Friday, January 8, 2016

Chicago Shrine of Christ the King building to be demolished after fire, ICKSP considers rebuild or relocate

Shrine of Christ the King Status Report

The Institute of Christ the King Sovereign Priest has received a letter from the Archdiocese of Chicago summarizing the results of their substantial efforts to ascertain the best course of action for the Shrine building after the devastating October fire. Based on extensive engineering and other evaluations the Archdiocese has concluded that the church building has significant structural issues and to restore the building to its state before the fire and to bring it up to current City of Chicago building code standards is cost prohibitive. The Archdiocese is predominantly self-insured and therefore there is no resort to an insurance claim with an external insurer.

Therefore the Archdiocese is moving without delay to demolish the remnants of the structure. The Archdiocese has offered the Institute the opportunity to propose a plan for rebuilding a new church on the same site. The Institute is carefully considering this as a first option, mindful of its pastoral dedication and the Shrine’s important place in the Woodlawn and Hyde Park communities. As another option, the Archdiocese has offered a South Side church which is now available for occupancy.

The Institute remains committed to its daily mission at the Shrine of living the truth in charity for the good of souls and the benefit of the local community. Thus, the Archdiocese will renew its lease with the Institute for our continued use of the rectory and parking lot. The Institute is deeply grateful for the prayers and generous support of the Shrine faithful and friends, particularly at this challenging time of discernment.
GoFundMe: Shrine Fire Restoration

Does anyone know the location of the other proposed site on the South Side?  I just don't see a way to raise the kind of money needed to rebuild a church, especially of the stature of the existing building. My understanding is that the Institute's general strategy has been to take historic churches no longer in general use and restore them.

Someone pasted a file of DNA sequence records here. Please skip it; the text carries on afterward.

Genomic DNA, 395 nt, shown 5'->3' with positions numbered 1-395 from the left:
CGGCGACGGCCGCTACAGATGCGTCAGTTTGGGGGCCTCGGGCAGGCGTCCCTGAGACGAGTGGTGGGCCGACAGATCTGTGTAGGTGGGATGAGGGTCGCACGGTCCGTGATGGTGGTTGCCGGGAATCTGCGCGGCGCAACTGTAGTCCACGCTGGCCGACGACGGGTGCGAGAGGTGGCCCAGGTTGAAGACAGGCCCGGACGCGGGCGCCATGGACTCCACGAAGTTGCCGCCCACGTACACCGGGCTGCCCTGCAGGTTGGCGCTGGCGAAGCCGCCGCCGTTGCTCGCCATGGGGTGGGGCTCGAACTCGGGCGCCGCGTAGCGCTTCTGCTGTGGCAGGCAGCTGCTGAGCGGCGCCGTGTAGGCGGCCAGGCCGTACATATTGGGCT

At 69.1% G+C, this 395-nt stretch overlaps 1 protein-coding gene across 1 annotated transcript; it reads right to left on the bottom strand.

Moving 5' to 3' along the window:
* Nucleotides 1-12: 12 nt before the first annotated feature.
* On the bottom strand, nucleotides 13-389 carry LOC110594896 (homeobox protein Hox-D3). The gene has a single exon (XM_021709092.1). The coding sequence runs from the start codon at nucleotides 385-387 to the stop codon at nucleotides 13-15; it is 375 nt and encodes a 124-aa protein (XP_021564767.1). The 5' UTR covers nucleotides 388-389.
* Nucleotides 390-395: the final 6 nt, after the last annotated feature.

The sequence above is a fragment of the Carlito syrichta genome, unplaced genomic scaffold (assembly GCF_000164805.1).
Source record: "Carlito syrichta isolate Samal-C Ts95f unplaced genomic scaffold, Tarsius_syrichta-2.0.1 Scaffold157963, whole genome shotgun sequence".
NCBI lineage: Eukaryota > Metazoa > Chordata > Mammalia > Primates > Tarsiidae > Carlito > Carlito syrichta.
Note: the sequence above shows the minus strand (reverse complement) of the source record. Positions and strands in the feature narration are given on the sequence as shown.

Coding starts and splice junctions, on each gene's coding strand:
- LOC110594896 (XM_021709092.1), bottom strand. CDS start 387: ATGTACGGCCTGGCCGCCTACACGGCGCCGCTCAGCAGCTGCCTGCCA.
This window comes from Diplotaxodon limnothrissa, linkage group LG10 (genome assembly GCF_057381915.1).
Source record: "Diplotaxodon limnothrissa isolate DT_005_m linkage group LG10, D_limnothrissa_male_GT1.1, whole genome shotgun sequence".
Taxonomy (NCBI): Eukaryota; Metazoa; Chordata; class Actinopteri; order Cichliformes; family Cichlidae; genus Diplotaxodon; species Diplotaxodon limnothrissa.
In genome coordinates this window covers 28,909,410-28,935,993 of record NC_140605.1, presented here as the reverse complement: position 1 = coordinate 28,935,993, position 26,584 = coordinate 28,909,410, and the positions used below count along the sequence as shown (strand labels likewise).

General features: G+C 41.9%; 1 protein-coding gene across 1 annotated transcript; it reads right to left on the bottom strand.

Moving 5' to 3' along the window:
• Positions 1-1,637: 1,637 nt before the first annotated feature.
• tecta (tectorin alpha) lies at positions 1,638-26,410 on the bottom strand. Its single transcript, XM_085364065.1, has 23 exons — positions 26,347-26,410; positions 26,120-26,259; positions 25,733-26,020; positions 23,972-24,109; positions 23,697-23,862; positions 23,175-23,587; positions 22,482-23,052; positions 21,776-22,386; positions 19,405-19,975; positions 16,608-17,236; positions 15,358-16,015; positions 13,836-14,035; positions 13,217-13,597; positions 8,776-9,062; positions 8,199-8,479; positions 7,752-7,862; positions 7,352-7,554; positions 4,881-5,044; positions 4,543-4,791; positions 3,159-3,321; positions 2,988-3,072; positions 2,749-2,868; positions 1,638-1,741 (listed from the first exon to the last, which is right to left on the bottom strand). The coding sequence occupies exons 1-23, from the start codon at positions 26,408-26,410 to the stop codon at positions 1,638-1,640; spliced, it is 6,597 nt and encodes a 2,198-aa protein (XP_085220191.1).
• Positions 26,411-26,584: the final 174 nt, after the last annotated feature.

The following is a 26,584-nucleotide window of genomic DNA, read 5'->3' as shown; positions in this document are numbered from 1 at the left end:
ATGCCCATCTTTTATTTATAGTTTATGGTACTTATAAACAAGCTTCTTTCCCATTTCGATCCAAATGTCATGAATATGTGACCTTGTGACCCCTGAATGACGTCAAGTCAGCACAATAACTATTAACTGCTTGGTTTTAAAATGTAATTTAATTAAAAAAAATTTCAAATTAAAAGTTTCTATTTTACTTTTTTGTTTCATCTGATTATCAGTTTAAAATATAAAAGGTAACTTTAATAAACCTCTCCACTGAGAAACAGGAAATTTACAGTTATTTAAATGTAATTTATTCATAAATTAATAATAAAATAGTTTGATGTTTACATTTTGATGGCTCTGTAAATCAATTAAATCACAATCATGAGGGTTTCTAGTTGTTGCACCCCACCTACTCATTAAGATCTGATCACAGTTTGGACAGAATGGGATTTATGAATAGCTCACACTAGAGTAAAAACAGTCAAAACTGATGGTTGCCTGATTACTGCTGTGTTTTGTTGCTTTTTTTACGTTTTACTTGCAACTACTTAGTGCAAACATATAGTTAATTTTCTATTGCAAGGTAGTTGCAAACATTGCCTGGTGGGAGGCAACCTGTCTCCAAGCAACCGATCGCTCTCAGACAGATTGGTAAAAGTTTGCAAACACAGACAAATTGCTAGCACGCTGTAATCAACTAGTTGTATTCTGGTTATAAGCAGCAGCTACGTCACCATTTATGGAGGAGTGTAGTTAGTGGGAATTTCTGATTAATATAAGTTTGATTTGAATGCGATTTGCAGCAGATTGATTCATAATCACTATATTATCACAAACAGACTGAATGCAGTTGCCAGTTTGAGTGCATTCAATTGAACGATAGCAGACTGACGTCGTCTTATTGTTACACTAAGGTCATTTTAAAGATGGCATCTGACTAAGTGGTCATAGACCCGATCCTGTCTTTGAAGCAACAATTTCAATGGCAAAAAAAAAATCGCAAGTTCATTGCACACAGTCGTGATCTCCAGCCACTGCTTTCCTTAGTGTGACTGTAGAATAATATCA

Update: I didn't realize this but after reading Father Zed, I see Msgr. Pope mentions this in his recent and thought provoking article at NCReg.
If you want to read the details, the story is available here: Church to be Demolished.[some good info in here] For the purposes of this article, though, simply note that the church in question suffered a rather devastating fire. The particular church was home to the Traditional Latin Mass community and was rented from the diocese. The community was permitted to undertake renovations, but given the fact that the parish had closed there was no insurance on the building. Further, as a general rule, dioceses are “self-insured,” which is a way of saying that it is really the diocese (or a cooperative of dioceses), not some huge insurance company, that must pay the damages.

It is a tragic loss, both historically (it is a one-hundred-year-old building) and for the community.
HT Rorate

4 comments:

  1. I'm not sure the insurance comments are entirely accurate. Yes the Bishop of Chicago is unique of all bishops in America as he is the corporate sole, but all parishes in the Arch have insurance through one carrier - Gallagher & Bassett. They just came out to my parish on the SW side of the City to do some restorative work on the interior because of water damage (most of which was deemed normal wear and tear; a small portion the company said was Church negligence).

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  2. Impossible to build them like they used to. Hope good sense prevails and they'll take on the restoration/rehabilitation of a glorious old church that's about to be decommissioned -- certainly enough of them out there.

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  3. I've heard rumblings of the church they've been offered. It's in a pretty shady part of town. It's also a church that used to have a very strong "LGBT" "ministry".

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  4. The decision to insure or not insure belongs to the Archdiocese, and does not reflect on the size or viability of the congregation. It is Archdiocesan property, leased by the Institute.

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